Dem Senate Candidate: $50 Minimum Wage, $100K Living Wage in CA

During the California Senate primary debate on Tuesday night, Democratic Representative Barbara Lee remained resolute in her advocacy for a $50 minimum wage, despite facing scrutiny on the issue.

Addressed directly about her stance on the $50 minimum wage, Lee defended her position, emphasizing the pressing need to address the exorbitant cost of living in California. She stood firm on her previous call to increase the minimum wage to $50, which equates to approximately $100,000 per year.

In response to the question posed on the debate stage, Lee underscored the urgency of tackling California’s affordability crisis, highlighting the excessively high cost of living. She emphasized the federal government’s responsibility to raise the minimum wage, noting that it hasn’t been increased in over a decade. Lee proposed a gradual raise to $17 by 2025 as a crucial initial step towards addressing the wage disparity and economic challenges faced by many Californians.

“But in California, for example we have $16 an hour now, and believe you me, every single study that you have seen that has been written about the affordability crisis in California, people working 2-3 jobs just to pay rent just to afford childcare we have to think about and talk about a living wage,” Lee went on. “What does that signify? receive a livable salary in California. individuals making over $100,000 in many places of California are just scraping by or living in extreme poverty, therefore we need to consider what it will take to ensure that individuals can afford to live in California. That amounts to a livable wage.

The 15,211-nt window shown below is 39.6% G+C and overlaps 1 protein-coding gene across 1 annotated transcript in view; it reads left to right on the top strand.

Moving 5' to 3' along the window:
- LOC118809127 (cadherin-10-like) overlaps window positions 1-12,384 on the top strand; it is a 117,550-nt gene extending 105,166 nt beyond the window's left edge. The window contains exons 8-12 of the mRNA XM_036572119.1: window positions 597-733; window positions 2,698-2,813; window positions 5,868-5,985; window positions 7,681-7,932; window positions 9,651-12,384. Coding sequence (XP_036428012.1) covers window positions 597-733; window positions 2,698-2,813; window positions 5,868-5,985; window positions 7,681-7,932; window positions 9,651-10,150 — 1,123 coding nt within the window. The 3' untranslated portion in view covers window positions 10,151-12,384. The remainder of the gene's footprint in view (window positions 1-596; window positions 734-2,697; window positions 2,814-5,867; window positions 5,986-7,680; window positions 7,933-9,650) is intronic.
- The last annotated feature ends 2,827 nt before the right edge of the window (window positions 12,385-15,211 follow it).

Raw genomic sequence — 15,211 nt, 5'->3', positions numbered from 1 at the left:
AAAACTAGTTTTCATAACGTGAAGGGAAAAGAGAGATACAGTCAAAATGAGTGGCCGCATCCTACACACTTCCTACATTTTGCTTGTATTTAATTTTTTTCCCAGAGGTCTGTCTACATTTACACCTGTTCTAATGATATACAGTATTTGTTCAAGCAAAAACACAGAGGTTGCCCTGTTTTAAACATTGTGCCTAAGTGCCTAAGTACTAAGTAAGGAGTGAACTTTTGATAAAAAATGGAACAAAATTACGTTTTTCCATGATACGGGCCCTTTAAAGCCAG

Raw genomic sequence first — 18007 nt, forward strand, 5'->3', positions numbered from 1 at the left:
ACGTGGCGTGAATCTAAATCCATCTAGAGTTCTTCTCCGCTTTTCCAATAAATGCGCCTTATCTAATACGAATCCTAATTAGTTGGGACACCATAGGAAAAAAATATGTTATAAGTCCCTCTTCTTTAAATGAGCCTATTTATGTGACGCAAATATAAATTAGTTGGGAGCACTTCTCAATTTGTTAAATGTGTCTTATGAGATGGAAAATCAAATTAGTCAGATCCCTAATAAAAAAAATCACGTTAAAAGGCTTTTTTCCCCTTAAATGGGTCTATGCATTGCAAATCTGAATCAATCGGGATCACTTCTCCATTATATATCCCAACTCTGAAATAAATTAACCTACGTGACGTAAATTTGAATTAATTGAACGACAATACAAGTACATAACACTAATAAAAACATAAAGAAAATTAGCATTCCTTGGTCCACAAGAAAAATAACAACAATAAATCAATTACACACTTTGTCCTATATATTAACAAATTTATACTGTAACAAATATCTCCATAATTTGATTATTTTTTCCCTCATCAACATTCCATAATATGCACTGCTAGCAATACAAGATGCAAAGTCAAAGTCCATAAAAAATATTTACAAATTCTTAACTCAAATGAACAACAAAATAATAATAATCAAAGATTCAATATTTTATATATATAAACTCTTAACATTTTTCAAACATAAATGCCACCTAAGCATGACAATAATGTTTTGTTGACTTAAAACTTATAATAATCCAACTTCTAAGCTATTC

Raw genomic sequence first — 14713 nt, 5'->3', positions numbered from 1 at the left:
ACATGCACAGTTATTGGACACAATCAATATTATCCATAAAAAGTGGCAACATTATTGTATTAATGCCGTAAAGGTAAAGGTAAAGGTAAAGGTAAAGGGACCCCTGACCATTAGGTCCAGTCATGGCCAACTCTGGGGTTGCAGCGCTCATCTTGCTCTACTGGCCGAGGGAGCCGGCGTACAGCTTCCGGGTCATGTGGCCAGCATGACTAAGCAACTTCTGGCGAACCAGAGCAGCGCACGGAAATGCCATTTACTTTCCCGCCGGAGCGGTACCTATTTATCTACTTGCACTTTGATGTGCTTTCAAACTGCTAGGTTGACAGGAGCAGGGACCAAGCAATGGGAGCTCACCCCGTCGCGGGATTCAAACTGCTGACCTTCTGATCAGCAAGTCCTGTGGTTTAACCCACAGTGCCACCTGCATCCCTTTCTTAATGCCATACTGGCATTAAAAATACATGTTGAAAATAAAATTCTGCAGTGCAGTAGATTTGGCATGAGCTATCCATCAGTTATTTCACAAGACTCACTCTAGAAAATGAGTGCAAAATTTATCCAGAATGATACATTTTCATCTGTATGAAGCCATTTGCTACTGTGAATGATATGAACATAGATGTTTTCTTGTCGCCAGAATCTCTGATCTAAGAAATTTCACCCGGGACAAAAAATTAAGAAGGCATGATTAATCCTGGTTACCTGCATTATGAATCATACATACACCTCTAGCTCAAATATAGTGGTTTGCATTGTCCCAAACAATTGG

While on the campaign trail, Lee had previously called for a $50 minimum wage, which is seven times the federal minimum wage currently in place. This call drew criticism from those who contend that raising the minimum wage forces businesses to close or fire low-wage workers, whom those who support the increase are trying to assist.

Raising the federal minimum wage would boost salaries for some, but many low-paid workers would lose their employment in the long run, and it would have a detrimental impact on younger workers, according to a 2019 assessment by the Congressional Budget Office.

According to a 2021 Harvard Business Review study, employees’ pay actually decreases when the minimum wage is raised.

“I think they should actively pursue all the crazy ideas that they allegedly support, but at this point, far left politicians are so unwilling to listen to reason,” stated E.J. Antoni, a research fellow in regional economics at the Heritage Foundation’s Centre for Data Analysis, on Wednesday.

“Let’s increase the minimum wage to $500 instead of merely $50. The only way to make people realize how absurd these policies are now is to let them go into effect and then let them deal with the consequences.”

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